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Historians At Home: Jeanine Housman

June 18th, 2021

During the first half of 2021 Historical Society staff are sharing on social media how we “curate” our own stories at home.  Next up, our Office Manager Jeanine Housman.

woman and child standing along side a house

 

My home is a charming colonial house built in 1898 in the village of Penn Yan.  Prior to its’ construction the location on Ogden Street was a brick yard.  My parents bought the house in 1968 when my brother was just two years old.  I also raised my daughters here and still currently reside in our family home.

 

 

 

Photo of a white door

 

Much of the original molding including bullseye rosettes and tall baseboards remain in the home.  I have added colonial corner molding blocks and trim to stay consistent with the architectural design.  Even with all of the modern upgrades the molding maintains the original character of the house.

 

 

 

Photo of pine wood flooringhome3

 

 

Colonists used pine for building because of its durability as compared to other soft woods and it is often found in colonial architecture.   Under several layers I discovered beautiful pine floors many of which have been brought back to their original glory. I recall the horrible dark green shag rug that was obscuring many of these beautiful floors throughout my childhood.

 

 

Portion of a room at the top of a staircase in the Housman home

 

 

As with many colonial homes there is a common room at the top of the stairs.  The original banister and tall base boards are still in place.  The common room used to house a central chimney that was used to heat the house prior to the installation of central heating.  My parents used the room for guests and it is now being utilized as home gym including an elliptical, weight bench and sauna.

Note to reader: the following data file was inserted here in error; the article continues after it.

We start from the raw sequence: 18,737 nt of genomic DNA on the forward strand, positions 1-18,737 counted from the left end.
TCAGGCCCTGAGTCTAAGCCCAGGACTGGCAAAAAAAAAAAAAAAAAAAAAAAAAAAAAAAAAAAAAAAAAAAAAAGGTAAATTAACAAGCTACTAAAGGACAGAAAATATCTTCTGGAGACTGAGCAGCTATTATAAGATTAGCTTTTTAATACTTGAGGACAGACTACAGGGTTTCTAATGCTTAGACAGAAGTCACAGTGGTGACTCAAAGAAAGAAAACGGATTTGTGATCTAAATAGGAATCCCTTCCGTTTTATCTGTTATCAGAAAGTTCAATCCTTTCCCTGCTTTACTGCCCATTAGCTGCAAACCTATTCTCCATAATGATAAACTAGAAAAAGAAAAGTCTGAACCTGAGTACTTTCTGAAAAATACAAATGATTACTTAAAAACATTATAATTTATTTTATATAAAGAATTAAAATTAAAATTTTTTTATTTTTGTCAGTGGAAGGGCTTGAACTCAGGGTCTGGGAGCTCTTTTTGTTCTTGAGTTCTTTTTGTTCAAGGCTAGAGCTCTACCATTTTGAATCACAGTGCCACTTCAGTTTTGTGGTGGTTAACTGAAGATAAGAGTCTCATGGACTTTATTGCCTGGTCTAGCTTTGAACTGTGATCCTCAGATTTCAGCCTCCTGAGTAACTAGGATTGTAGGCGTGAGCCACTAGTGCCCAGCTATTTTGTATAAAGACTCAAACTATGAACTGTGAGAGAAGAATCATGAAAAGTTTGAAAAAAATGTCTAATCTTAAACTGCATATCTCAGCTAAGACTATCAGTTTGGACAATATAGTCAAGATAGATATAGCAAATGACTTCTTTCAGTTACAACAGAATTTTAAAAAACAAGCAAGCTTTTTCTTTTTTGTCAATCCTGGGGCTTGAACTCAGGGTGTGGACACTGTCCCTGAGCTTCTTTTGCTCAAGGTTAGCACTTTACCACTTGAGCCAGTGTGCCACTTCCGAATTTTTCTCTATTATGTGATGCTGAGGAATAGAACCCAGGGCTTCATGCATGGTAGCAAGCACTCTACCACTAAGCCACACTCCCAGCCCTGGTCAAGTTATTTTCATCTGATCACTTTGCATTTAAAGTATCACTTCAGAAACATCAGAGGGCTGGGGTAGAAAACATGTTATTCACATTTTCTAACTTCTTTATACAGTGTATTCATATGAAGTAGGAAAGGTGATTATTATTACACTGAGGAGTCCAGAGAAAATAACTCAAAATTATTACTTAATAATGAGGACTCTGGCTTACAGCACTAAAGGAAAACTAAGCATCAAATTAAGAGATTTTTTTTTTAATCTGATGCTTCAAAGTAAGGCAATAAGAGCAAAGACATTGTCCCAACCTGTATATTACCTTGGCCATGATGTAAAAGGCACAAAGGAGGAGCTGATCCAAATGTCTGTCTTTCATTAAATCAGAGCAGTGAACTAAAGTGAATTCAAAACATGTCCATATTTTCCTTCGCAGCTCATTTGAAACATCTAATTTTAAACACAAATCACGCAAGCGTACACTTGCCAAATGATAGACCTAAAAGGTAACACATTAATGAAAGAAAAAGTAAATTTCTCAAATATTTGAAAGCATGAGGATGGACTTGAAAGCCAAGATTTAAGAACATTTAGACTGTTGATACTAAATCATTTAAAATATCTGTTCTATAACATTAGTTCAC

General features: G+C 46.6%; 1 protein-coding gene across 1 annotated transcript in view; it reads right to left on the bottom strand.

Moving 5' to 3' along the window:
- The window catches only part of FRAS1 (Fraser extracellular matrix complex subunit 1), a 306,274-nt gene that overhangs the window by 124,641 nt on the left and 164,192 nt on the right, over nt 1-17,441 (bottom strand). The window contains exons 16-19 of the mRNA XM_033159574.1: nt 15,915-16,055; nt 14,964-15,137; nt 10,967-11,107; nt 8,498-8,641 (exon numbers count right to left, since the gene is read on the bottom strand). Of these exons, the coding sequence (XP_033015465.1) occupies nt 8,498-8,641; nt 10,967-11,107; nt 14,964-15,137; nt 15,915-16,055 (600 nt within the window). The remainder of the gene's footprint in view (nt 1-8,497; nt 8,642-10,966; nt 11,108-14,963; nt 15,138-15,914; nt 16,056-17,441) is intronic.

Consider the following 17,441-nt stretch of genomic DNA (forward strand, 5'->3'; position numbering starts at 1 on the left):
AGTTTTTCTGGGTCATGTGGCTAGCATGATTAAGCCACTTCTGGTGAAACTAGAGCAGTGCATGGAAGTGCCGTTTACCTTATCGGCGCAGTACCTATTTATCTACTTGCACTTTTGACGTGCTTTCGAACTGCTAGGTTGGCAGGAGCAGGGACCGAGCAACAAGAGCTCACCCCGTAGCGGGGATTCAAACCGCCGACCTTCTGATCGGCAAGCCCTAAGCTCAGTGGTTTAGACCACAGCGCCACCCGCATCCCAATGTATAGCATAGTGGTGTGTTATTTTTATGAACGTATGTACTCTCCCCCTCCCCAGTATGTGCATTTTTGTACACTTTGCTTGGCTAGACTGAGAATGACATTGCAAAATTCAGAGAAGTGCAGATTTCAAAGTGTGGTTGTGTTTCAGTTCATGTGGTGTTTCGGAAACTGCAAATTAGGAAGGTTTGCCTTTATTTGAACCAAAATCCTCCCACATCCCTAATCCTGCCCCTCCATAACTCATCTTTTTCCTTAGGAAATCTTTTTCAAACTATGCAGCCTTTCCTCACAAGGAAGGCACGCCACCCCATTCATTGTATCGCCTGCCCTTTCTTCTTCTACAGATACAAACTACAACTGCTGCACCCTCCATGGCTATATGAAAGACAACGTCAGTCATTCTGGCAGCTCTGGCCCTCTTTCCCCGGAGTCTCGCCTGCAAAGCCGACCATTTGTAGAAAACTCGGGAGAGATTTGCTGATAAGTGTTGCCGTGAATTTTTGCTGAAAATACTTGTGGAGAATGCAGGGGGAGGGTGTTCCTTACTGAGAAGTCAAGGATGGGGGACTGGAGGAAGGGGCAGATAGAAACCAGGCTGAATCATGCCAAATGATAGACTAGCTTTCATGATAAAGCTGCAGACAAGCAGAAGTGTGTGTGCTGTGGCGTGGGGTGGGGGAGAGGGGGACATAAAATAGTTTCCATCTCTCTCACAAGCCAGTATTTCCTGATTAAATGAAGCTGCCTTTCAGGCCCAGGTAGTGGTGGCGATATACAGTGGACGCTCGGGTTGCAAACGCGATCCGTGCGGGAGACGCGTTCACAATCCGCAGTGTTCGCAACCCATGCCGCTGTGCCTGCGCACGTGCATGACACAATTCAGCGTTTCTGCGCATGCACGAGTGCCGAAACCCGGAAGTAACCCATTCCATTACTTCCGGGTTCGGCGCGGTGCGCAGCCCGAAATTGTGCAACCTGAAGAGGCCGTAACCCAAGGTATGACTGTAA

A window two photos and medicine cabinet in a bathroom in the Housman homeathome5

 

One of the most unique features of my home is the bathroom located under the stairs.  I often refer to it as my “Harry Potter Bathroom”.  The hinged beveled glass window is original to the home making the space perfect for a powder room.

 

 

 

 

Large picture window with deep a window sill and stained-glass accent in the Housman home

 

There are two large picture windows with deep window sills and stained-glass accents.  The sills were just the right size to be used as a stage for my childhood performances. Many small houses of the 19th and early 20th century have “leadlight” windows which contain small glass pieces held together by lead framework.  I love the way the sunlight shines through the glass and illuminates the living room in the morning.

 

 

Close-up photo of a iron door hinge in the Housman home

 

 

Decorative antique cast iron hardware and hinges remain on many of the doors.  Ornamental hardware adds so much character and is often a rarity to find in a home today. Several hours of work has been invested to remove paint and clean the antique hinges and knobs.

 

 

 

 

Carriage stone in the snow outside of the Housman home

 

This granite carriage stone remains on the property from many years ago.  Presumably this stone was used as a mounting block to mount and dismount a horse or cart.  They were often found outside of public places and it adds a unique landmark to the residence.

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